Exponent Team • Last updated

Data science interviews often include Python coding questions and statistical analysis.

These questions test your general Python coding skills and knowledge of popular data science Python libraries such as __Pandas__ and __NumPy__.

Below, we've compiled a list of the most important Python __data science interview questions__ to help you ace your upcoming interviews.

Each question includes a breakdown of what interviewers expect in your answer and code snippets where applicable.

✅

These Python data science interview questions will test your knowledge of the basics of Python.

Python is listed as an essential skill in data science job descriptions for companies such as Microsoft, Google, Apple, and others.

👋

This guide contains excerpts from Exponent's complete data science and software engineering interview courses created with data scientists and engineers from Spotify, Amazon, and Instacart.

**Sneak peek:**

**- Watch a Tinder DS answer: **Determine the sample size for an experiment.

**- Watch a senior DS answer: **What is a P-value?

**- Practice yourself: **Predict results from a fair coin flip.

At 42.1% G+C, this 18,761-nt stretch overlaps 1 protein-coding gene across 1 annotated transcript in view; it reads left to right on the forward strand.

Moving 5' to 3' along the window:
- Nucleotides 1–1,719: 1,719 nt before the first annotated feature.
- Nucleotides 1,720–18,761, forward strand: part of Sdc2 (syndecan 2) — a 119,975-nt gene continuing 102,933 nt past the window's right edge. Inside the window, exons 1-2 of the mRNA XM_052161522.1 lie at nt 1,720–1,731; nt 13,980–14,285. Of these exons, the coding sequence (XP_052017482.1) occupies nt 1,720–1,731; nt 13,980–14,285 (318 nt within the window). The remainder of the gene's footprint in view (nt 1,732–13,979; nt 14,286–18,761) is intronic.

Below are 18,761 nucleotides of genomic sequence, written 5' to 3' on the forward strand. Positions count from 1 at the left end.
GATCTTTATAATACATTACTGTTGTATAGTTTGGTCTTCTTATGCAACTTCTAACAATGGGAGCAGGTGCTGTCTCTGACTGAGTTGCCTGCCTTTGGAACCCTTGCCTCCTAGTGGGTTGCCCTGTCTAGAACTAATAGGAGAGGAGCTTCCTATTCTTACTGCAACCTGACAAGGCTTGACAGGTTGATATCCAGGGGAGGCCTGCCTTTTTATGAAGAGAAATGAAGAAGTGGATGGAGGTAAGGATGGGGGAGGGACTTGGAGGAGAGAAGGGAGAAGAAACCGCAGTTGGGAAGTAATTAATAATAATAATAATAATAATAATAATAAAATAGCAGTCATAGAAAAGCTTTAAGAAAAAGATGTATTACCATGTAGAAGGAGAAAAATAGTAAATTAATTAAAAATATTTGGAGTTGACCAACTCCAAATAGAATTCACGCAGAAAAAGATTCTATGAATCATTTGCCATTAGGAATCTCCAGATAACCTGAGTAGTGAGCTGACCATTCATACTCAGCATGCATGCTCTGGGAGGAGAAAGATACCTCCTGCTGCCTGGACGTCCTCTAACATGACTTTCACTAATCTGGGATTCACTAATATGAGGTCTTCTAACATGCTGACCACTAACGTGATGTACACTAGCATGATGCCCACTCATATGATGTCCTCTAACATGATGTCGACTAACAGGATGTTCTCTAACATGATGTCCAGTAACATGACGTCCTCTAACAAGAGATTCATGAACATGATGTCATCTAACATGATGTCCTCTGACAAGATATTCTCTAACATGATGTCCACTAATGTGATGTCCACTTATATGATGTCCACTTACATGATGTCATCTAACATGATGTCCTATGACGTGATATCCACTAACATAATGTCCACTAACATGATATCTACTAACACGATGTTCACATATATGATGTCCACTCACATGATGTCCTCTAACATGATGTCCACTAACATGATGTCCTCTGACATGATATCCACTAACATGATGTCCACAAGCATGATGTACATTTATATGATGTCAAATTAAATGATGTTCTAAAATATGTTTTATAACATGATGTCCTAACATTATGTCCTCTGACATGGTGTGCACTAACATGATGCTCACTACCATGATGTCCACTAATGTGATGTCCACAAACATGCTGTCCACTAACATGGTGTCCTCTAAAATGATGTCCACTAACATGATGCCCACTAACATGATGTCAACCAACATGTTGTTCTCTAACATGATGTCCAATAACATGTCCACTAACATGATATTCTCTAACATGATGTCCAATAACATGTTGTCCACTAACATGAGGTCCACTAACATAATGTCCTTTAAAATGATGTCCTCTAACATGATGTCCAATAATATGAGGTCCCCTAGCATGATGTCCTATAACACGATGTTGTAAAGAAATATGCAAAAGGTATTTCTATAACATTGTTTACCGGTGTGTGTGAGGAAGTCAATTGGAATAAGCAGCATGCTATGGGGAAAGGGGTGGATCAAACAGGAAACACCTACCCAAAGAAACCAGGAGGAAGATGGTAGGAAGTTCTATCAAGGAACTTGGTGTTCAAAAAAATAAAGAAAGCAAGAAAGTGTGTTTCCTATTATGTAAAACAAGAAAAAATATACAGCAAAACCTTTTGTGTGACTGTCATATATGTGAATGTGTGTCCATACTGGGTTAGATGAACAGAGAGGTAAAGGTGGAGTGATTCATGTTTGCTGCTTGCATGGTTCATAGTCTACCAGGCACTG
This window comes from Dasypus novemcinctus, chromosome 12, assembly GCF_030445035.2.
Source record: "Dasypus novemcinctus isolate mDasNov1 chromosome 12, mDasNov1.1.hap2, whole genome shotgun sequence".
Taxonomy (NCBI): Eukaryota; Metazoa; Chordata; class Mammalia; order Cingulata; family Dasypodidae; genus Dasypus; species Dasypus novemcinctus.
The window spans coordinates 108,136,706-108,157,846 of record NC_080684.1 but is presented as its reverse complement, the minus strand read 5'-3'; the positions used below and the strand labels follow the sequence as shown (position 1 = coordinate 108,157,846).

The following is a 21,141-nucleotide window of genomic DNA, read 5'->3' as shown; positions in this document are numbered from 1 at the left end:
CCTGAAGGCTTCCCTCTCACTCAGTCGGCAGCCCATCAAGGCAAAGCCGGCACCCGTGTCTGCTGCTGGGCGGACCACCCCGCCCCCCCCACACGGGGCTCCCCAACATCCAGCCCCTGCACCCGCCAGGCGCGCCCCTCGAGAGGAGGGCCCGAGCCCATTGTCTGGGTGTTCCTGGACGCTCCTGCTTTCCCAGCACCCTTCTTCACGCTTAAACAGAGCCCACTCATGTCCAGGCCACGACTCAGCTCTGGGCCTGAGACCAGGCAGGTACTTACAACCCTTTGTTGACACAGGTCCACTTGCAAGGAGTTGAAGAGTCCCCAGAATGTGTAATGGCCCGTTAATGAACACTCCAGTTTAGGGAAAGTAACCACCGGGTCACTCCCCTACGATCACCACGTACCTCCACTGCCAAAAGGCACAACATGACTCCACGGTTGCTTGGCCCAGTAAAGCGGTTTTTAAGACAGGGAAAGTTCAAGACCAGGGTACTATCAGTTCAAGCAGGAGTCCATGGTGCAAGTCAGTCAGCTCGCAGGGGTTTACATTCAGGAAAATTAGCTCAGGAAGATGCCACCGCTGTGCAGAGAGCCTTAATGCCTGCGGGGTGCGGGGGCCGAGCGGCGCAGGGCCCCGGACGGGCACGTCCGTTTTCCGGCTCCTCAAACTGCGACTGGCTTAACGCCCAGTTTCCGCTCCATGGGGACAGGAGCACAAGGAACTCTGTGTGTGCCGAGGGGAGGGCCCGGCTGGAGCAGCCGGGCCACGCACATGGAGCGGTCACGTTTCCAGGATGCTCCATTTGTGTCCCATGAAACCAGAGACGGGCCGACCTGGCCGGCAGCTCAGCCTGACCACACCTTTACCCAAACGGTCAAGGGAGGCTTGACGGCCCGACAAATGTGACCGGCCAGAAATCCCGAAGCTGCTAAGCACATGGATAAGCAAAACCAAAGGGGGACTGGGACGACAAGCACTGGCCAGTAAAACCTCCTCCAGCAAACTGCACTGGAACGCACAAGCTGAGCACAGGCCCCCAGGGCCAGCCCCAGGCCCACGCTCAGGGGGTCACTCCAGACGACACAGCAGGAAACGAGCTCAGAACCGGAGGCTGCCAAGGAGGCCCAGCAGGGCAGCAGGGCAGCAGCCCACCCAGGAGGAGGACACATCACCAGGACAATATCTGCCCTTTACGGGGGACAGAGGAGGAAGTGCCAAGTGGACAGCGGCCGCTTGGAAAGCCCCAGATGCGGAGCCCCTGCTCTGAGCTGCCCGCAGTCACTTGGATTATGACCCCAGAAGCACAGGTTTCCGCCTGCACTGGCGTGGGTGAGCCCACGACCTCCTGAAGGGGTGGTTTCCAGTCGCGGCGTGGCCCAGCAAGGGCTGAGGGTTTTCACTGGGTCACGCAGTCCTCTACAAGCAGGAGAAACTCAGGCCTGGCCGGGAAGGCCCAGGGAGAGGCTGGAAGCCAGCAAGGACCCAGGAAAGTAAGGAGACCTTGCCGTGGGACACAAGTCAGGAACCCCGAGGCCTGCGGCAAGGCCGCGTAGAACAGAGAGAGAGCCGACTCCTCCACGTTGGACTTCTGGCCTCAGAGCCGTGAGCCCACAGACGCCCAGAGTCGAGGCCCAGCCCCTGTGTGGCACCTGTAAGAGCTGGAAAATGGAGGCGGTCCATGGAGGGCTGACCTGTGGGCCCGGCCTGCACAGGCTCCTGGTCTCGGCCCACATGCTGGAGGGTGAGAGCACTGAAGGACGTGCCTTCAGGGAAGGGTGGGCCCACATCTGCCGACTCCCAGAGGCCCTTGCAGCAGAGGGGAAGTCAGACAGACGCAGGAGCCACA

NumPy arrays are faster than Python lists.

NumPy arrays are specialized for numerical computation and efficient mathematical and statistical operations.

- NumPy arrays contain homogeneous data types stored in contiguous memory.
- Python lists are heterogeneous data types stored in non-contiguous memory.

Contiguous memory allocation is faster because it allocates consecutive blocks of memory to a process and leads to less memory waste.

`map`

and `applymap`

are both used for elementwise operations.

However, `map`

is applied to a series, while `applymap`

is applied to a DataFrame.

Given multiple iterables, `zip`

yields tuples until the input is exhausted.

The number of tuples is equivalent to the number of iterables passed. However, it's **dependent on the shortest iterable**.

Python

```
list1 = [1, 2, 3, 4, 5]
list2 = ['cow', 'goat', 'hen']
list3 = ['the', 'quick', 'brown', 'fox']
list(zip(list1, list2, list3))
[(1, 'cow', 'the'), (2, 'goat', 'quick'), (3, 'hen', 'brown')]
```

`enumerate`

creates a tuple for the iterables with the first value as its index and the next being the actual value of the item.

This makes it possible to access the position of an item in a list and its position.

Python

```
e = enumerate(list3)
list(e)
[(0, 'the'), (1, 'quick'), (2, 'brown'), (3, 'fox')]
```